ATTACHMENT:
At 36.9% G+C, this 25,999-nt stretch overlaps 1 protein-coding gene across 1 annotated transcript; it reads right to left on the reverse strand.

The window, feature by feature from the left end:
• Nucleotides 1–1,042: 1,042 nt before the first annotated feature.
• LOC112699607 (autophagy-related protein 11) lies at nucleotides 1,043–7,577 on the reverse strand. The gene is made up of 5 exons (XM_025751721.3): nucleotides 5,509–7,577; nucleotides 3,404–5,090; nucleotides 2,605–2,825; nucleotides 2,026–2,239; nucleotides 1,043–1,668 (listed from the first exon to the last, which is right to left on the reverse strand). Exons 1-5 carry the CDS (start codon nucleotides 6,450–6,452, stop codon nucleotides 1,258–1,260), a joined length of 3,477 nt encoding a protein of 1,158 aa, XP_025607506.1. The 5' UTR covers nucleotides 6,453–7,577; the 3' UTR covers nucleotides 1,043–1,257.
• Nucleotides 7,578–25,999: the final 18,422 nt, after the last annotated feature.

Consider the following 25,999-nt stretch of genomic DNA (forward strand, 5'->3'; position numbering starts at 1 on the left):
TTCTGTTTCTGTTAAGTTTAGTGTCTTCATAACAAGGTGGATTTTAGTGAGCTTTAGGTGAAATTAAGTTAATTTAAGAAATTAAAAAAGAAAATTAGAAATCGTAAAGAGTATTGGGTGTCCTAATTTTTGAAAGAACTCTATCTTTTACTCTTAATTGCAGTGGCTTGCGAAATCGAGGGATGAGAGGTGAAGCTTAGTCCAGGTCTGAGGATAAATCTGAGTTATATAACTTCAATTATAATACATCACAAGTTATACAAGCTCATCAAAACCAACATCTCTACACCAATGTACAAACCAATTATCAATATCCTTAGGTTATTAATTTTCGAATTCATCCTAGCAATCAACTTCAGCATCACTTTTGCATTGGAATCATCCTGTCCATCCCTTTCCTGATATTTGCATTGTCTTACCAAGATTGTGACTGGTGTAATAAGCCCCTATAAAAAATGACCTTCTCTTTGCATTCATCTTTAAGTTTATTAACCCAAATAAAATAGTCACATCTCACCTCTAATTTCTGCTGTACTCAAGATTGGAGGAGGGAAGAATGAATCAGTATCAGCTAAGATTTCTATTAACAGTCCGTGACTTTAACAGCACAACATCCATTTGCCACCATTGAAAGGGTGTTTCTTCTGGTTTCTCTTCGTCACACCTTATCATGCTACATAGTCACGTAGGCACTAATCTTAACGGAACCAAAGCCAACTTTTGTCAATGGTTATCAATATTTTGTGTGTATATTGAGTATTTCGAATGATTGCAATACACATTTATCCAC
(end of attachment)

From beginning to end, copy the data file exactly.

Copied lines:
At 36.9% G+C, this 25,999-nt stretch overlaps 1 protein-coding gene across 1 annotated transcript; it reads right to left on the reverse strand.

The window, feature by feature from the left end:
• Nucleotides 1–1,042: 1,042 nt before the first annotated feature.
• LOC112699607 (autophagy-related protein 11) lies at nucleotides 1,043–7,577 on the reverse strand. The gene is made up of 5 exons (XM_025751721.3): nucleotides 5,509–7,577; nucleotides 3,404–5,090; nucleotides 2,605–2,825; nucleotides 2,026–2,239; nucleotides 1,043–1,668 (listed from the first exon to the last, which is right to left on the reverse strand). Exons 1-5 carry the CDS (start codon nucleotides 6,450–6,452, stop codon nucleotides 1,258–1,260), a joined length of 3,477 nt encoding a protein of 1,158 aa, XP_025607506.1. The 5' UTR covers nucleotides 6,453–7,577; the 3' UTR covers nucleotides 1,043–1,257.
• Nucleotides 7,578–25,999: the final 18,422 nt, after the last annotated feature.

Consider the following 25,999-nt stretch of genomic DNA (forward strand, 5'->3'; position numbering starts at 1 on the left):
TTCTGTTTCTGTTAAGTTTAGTGTCTTCATAACAAGGTGGATTTTAGTGAGCTTTAGGTGAAATTAAGTTAATTTAAGAAATTAAAAAAGAAAATTAGAAATCGTAAAGAGTATTGGGTGTCCTAATTTTTGAAAGAACTCTATCTTTTACTCTTAATTGCAGTGGCTTGCGAAATCGAGGGATGAGAGGTGAAGCTTAGTCCAGGTCTGAGGATAAATCTGAGTTATATAACTTCAATTATAATACATCACAAGTTATACAAGCTCATCAAAACCAACATCTCTACACCAATGTACAAACCAATTATCAATATCCTTAGGTTATTAATTTTCGAATTCATCCTAGCAATCAACTTCAGCATCACTTTTGCATTGGAATCATCCTGTCCATCCCTTTCCTGATATTTGCATTGTCTTACCAAGATTGTGACTGGTGTAATAAGCCCCTATAAAAAATGACCTTCTCTTTGCATTCATCTTTAAGTTTATTAACCCAAATAAAATAGTCACATCTCACCTCTAATTTCTGCTGTACTCAAGATTGGAGGAGGGAAGAATGAATCAGTATCAGCTAAGATTTCTATTAACAGTCCGTGACTTTAACAGCACAACATCCATTTGCCACCATTGAAAGGGTGTTTCTTCTGGTTTCTCTTCGTCACACCTTATCATGCTACATAGTCACGTAGGCACTAATCTTAACGGAACCAAAGCCAACTTTTGTCAATGGTTATCAATATTTTGTGTGTATATTGAGTATTTCGAATGATTGCAATACACATTTATCCAC